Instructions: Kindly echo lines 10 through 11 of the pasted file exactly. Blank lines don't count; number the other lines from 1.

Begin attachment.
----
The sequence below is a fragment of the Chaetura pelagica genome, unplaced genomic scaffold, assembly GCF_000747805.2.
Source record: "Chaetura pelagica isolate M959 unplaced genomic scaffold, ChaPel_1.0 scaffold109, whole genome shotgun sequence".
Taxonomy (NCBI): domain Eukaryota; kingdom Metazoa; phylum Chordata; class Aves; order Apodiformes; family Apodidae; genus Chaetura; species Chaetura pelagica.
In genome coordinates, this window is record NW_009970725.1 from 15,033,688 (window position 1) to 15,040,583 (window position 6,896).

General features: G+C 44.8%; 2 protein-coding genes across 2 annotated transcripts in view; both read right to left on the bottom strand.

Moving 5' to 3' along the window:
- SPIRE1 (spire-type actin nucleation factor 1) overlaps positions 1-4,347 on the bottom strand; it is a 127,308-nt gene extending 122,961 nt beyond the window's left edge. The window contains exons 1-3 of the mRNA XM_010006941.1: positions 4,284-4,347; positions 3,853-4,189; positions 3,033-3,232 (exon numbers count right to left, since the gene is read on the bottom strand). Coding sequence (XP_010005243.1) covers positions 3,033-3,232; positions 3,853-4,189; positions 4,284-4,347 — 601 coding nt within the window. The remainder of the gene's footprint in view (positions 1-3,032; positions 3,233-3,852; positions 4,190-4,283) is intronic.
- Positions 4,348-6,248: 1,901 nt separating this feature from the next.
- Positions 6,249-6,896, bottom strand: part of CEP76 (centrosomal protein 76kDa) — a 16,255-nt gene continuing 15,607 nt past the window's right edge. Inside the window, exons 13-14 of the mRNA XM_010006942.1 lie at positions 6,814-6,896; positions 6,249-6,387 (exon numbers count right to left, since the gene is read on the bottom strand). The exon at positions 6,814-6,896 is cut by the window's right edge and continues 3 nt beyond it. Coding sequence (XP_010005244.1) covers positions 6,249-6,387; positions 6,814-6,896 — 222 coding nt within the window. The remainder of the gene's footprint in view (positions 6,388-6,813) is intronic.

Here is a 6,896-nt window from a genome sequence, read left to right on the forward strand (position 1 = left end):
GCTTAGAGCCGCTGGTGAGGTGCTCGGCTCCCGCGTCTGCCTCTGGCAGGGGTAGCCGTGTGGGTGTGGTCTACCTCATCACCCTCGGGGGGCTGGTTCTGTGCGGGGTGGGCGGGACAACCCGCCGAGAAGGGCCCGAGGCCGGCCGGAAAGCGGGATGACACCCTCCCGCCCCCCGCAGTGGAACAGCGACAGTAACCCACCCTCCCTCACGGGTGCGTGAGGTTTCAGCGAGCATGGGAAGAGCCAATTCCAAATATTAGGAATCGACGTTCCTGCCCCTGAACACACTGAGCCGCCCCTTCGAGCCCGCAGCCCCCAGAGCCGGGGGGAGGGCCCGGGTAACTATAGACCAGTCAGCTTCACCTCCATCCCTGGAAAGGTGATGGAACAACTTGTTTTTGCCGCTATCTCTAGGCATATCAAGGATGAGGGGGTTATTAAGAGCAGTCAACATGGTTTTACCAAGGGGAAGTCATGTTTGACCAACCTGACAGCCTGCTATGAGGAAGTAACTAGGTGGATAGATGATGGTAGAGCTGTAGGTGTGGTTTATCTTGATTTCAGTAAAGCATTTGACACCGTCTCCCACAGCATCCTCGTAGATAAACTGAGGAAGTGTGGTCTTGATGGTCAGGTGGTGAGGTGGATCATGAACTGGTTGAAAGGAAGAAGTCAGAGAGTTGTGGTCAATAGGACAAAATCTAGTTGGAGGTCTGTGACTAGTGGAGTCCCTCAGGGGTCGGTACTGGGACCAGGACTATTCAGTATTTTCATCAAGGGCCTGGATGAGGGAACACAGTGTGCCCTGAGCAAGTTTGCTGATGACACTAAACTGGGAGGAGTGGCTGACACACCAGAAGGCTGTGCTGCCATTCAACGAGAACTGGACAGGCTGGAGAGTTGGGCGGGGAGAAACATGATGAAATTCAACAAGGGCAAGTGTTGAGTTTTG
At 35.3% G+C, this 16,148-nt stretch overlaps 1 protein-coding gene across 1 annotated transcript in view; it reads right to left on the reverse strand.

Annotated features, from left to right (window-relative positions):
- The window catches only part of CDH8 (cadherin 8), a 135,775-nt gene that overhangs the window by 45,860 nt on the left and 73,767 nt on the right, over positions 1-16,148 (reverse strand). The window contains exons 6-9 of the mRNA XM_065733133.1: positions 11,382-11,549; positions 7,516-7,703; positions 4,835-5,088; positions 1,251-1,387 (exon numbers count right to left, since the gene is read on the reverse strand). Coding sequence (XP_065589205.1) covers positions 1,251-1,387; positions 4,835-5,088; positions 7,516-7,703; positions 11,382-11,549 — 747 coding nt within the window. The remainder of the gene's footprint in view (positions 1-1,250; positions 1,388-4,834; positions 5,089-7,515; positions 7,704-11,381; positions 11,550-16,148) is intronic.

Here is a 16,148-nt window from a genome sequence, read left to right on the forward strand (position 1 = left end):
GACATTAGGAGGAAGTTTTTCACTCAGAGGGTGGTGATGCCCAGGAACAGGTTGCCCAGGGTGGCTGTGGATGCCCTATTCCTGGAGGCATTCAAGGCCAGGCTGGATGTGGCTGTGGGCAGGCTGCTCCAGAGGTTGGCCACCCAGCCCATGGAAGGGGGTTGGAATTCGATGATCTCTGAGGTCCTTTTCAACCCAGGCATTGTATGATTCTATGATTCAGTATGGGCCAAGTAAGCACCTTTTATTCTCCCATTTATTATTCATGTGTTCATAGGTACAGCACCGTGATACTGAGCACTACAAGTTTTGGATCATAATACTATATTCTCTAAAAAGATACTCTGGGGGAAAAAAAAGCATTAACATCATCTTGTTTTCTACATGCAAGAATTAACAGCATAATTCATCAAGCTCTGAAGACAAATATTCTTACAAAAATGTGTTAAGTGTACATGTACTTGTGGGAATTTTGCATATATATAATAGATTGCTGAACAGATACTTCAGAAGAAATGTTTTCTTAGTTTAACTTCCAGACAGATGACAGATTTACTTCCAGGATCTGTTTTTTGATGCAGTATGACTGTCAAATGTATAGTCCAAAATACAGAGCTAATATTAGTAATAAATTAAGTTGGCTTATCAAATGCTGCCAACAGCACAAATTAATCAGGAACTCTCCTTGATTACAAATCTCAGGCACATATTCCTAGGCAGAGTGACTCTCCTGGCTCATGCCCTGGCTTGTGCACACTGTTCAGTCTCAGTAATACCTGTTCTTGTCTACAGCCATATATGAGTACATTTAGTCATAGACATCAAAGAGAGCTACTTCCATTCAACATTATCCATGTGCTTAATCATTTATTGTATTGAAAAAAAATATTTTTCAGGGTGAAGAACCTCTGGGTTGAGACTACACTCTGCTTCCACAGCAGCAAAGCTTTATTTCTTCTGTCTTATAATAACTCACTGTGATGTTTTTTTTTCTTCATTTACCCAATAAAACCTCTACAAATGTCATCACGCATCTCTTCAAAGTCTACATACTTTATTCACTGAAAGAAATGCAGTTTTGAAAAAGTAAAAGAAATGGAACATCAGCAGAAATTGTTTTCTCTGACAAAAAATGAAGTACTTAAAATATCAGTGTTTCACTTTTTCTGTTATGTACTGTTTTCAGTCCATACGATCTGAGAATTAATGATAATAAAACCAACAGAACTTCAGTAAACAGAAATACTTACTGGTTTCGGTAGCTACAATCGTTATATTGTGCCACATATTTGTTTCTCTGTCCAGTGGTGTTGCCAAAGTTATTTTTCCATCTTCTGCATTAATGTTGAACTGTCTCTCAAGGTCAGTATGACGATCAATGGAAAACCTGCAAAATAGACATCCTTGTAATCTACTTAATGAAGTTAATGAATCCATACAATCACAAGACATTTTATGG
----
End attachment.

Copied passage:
Here is a 6,896-nt window from a genome sequence, read left to right on the forward strand (position 1 = left end):
GCTTAGAGCCGCTGGTGAGGTGCTCGGCTCCCGCGTCTGCCTCTGGCAGGGGTAGCCGTGTGGGTGTGGTCTACCTCATCACCCTCGGGGGGCTGGTTCTGTGCGGGGTGGGCGGGACAACCCGCCGAGAAGGGCCCGAGGCCGGCCGGAAAGCGGGATGACACCCTCCCGCCCCCCGCAGTGGAACAGCGACAGTAACCCACCCTCCCTCACGGGTGCGTGAGGTTTCAGCGAGCATGGGAAGAGCCAATTCCAAATATTAGGAATCGACGTTCCTGCCCCTGAACACACTGAGCCGCCCCTTCGAGCCCGCAGCCCCCAGAGCCGGGGGGAGGGCCCGGGTAACTATAGACCAGTCAGCTTCACCTCCATCCCTGGAAAGGTGATGGAACAACTTGTTTTTGCCGCTATCTCTAGGCATATCAAGGATGAGGGGGTTATTAAGAGCAGTCAACATGGTTTTACCAAGGGGAAGTCATGTTTGACCAACCTGACAGCCTGCTATGAGGAAGTAACTAGGTGGATAGATGATGGTAGAGCTGTAGGTGTGGTTTATCTTGATTTCAGTAAAGCATTTGACACCGTCTCCCACAGCATCCTCGTAGATAAACTGAGGAAGTGTGGTCTTGATGGTCAGGTGGTGAGGTGGATCATGAACTGGTTGAAAGGAAGAAGTCAGAGAGTTGTGGTCAATAGGACAAAATCTAGTTGGAGGTCTGTGACTAGTGGAGTCCCTCAGGGGTCGGTACTGGGACCAGGACTATTCAGTATTTTCATCAAGGGCCTGGATGAGGGAACACAGTGTGCCCTGAGCAAGTTTGCTGATGACACTAAACTGGGAGGAGTGGCTGACACACCAGAAGGCTGTGCTGCCATTCAACGAGAACTGGACAGGCTGGAGAGTTGGGCGGGGAGAAACATGATGAAATTCAACAAGGGCAAGTGTTGAGTTTTG